- زمان مطالعه 10 دقیقه
- سطح ساده
دانلود اپلیکیشن «زیبوک»
این فصل را میتوانید به بهترین شکل و با امکانات عالی در اپلیکیشن «زیبوک» بخوانید
متن انگلیسی فصل
Help from friends
When Logan got back to the London Road Police Station, Grant was waiting for her with some interesting news.
‘Donald Johnstone is a man with a lot of problems and not much money,’ Grant began.
‘Really?’ said Logan. ‘Tell me more.’
‘Well, four years ago he borrowed some money from the bank. He started a business buying and selling used cars.’
‘I thought used-car salesmen always made money,’ said Logan, smiling.
‘Not at the moment,’ said Grant. ‘The price of new cars has come down over the last two years. And because of that the price of used cars has come down too. So business has been difficult for Mr Johnstone. And… he keeps his cars at a place in the West End, not far from Princes Street.’
‘That’s an expensive place to have a business,’ Logan said.
‘Very expensive,’ agreed Grant.
Most garages and car salesmen are outside the city, not right in the centre.
‘So how bad is the problem?’ asked Logan.
‘Very bad,’ said Grant. ‘He’s borrowed 200,000 pounds from the bank over the past four years and now they want the money back.’
‘Can he pay it back?’
‘No,’ answered Grant. ‘But he’s got a nice house quite near his sister. If he can’t find the money by the end of the year, the bank is going to take his house.’
‘His wife won’t be very happy,’ said Logan.
‘No,’ Grant agreed.
‘Is he hoping his sister will help him?’
‘Well, she’ll have a lot of money now, won’t she?’ said Grant.
‘Yes,’ said Logan. ‘She will.’
Logan looked at Grant. He had thick black hair and a large black moustache. He was wearing an old blue jacket and old grey trousers. He did not really look like a policeman, but he was very good at getting information.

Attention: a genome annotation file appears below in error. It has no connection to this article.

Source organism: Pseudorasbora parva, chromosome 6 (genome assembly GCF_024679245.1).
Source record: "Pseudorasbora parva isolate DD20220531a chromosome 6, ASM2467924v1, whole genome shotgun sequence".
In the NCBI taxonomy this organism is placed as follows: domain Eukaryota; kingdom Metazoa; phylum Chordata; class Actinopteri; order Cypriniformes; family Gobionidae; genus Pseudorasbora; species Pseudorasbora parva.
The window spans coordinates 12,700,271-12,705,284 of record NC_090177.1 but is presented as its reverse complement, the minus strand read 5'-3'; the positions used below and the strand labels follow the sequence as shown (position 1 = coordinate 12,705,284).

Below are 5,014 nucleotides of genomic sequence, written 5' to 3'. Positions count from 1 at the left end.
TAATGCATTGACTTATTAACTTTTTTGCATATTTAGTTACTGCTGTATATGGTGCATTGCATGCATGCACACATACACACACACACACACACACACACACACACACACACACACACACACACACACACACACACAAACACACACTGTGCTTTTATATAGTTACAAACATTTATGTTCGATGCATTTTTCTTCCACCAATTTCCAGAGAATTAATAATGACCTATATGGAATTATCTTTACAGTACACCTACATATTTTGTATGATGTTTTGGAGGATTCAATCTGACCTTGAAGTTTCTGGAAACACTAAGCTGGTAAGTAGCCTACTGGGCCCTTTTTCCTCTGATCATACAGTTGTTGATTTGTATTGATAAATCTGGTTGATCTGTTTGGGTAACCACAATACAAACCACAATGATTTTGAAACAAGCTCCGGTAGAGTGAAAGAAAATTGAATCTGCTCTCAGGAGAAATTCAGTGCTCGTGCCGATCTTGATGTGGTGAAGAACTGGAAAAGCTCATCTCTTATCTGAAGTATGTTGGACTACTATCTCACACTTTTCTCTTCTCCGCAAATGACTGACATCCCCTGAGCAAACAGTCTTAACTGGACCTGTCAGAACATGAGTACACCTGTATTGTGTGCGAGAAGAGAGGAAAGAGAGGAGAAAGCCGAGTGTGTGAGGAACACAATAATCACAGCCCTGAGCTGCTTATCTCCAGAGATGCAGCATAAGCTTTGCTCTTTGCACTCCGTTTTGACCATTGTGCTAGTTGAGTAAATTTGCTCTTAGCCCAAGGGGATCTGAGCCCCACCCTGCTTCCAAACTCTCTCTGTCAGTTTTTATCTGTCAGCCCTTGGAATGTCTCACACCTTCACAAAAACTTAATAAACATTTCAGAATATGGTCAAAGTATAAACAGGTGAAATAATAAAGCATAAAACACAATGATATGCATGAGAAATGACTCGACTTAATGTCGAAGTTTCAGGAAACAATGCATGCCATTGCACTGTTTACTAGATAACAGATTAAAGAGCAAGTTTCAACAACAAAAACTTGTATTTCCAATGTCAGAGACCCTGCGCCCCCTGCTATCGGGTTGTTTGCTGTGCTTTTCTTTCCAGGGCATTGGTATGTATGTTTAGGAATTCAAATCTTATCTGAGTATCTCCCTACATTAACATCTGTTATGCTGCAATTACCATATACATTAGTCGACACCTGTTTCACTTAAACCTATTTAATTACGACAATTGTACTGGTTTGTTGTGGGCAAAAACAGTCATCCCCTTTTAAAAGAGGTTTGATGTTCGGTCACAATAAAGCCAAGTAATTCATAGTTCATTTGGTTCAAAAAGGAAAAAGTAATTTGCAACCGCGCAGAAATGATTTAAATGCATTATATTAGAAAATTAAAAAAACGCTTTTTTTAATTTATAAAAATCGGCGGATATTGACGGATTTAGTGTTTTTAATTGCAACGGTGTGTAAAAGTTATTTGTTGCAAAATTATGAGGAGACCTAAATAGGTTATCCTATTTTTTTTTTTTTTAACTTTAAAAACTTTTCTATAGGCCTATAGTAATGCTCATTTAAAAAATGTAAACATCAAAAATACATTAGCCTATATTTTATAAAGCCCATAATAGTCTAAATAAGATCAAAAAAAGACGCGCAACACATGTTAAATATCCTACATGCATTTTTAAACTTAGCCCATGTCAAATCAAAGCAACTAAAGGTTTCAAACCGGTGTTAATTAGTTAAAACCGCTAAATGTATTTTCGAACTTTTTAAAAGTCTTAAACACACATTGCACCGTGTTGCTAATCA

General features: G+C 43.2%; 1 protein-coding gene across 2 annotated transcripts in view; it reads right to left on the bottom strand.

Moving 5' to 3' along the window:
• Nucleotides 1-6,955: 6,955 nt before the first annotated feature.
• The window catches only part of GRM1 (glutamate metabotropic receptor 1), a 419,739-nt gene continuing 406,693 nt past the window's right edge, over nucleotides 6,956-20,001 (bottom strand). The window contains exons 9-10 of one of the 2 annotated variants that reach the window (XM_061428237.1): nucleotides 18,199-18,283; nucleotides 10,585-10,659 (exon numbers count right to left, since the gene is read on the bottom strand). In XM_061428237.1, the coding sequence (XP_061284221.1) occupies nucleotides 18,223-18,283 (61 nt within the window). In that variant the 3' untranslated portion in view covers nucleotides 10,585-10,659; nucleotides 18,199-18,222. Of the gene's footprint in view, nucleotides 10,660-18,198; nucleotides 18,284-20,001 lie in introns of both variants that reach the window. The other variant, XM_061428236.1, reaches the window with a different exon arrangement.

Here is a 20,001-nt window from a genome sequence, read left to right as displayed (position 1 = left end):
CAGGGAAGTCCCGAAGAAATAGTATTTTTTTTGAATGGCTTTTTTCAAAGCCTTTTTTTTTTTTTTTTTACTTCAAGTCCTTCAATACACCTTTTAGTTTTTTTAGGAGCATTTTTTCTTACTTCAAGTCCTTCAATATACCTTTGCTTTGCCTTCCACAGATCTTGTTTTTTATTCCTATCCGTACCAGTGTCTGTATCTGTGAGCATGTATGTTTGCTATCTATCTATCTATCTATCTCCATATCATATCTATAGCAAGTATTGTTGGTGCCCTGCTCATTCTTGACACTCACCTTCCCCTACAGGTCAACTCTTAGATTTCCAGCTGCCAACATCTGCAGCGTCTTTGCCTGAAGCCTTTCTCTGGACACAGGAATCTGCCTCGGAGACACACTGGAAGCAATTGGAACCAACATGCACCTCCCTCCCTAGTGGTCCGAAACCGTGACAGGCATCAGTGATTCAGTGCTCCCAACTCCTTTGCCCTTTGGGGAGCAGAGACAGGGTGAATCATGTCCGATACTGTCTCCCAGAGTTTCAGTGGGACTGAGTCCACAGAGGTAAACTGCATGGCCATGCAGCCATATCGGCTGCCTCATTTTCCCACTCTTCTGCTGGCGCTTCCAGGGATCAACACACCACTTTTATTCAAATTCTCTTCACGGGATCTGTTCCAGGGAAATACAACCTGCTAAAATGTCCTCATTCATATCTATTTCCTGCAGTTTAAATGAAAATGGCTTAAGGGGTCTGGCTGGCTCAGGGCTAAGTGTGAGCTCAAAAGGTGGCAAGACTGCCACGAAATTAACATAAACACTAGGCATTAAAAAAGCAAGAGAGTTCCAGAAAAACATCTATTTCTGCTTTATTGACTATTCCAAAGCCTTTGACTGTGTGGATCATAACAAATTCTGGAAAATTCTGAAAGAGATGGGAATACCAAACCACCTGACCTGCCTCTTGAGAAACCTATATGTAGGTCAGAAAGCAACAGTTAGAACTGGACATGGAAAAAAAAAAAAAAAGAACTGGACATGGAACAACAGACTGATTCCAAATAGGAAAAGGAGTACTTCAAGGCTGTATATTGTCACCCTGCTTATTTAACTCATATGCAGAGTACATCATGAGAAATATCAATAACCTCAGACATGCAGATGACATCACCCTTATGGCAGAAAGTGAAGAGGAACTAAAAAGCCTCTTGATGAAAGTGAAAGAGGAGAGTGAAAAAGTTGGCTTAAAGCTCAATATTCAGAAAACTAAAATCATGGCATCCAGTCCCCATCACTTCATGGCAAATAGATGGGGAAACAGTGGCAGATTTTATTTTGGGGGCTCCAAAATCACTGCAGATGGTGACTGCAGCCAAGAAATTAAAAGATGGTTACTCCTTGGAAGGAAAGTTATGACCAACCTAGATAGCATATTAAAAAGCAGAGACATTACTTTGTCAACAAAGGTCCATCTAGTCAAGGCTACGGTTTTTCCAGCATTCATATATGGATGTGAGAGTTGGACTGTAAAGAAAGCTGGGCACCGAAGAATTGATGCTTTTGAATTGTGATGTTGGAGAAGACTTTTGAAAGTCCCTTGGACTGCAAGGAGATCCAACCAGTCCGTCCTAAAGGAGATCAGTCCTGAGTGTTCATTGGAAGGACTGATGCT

‘Well done, Grant!’ She smiled at him. ‘And where did you find out all that?’
‘Oh, you know, here and there,’ said Grant. ‘Of course it helps that my cousin and Johnstone’s wife are good friends.’
At that moment the phone rang. Grant answered it. For most of the conversation he just listened. Then he thanked the person and put the phone down. He turned to Logan.
‘That was Dr Forbes. The scientists have finished. Maclennan died sometime between eleven thirty and twelve thirty of a broken neck - they can’t say if it was murder.’
‘We knew that,’ said Logan. ‘Anything else?’
‘They found a very small piece of black material on the window lock, and another very small piece on the wall outside the bathroom. They think the material probably came from someone’s clothes.’
They looked at each other.
‘It is murder, isn’t it?’ said Grant.
‘Well, I don’t think someone climbed into the bathroom to have a shower, do you?’ said Logan.
Logan sent Grant round to “Polwarth Gardens. She wanted to be sure that the black material did not come from Alex or Alice Maclennan’s clothes. She told Grant to take any black or dark blue clothes and ask the scientists to have a look at them.
Soon after Grant left, Logan decided to find out if the Maclennans really were happily married. She could make a phone call but it was more interesting to talk to people face to face. She put on her coat and went out onto London Road. She walked up Leith Street and turned into Princes Street. Princes Street is unusual for the main street of a large city. There are shops on only one side of the street. The Princes Street Gardens are on the other side. In the summer the gardens are full of people sitting in the sun. Today there was snow on the ground and there were only a few people in the gardens. They were hurrying to get in from the cold.
Logan enjoyed her walk in the cold air. She walked up The Mound, looking at the beautiful tall buildings. This side of Princes Street was called the Old Town. The other side, already more than two hundred years old, was called the New Town. Logan soon turned left and walked into the offices of the Scottish Daily News. She went up to the newsroom on the first floor. It was full of journalists. A short man with red hair and glasses looked up from his work.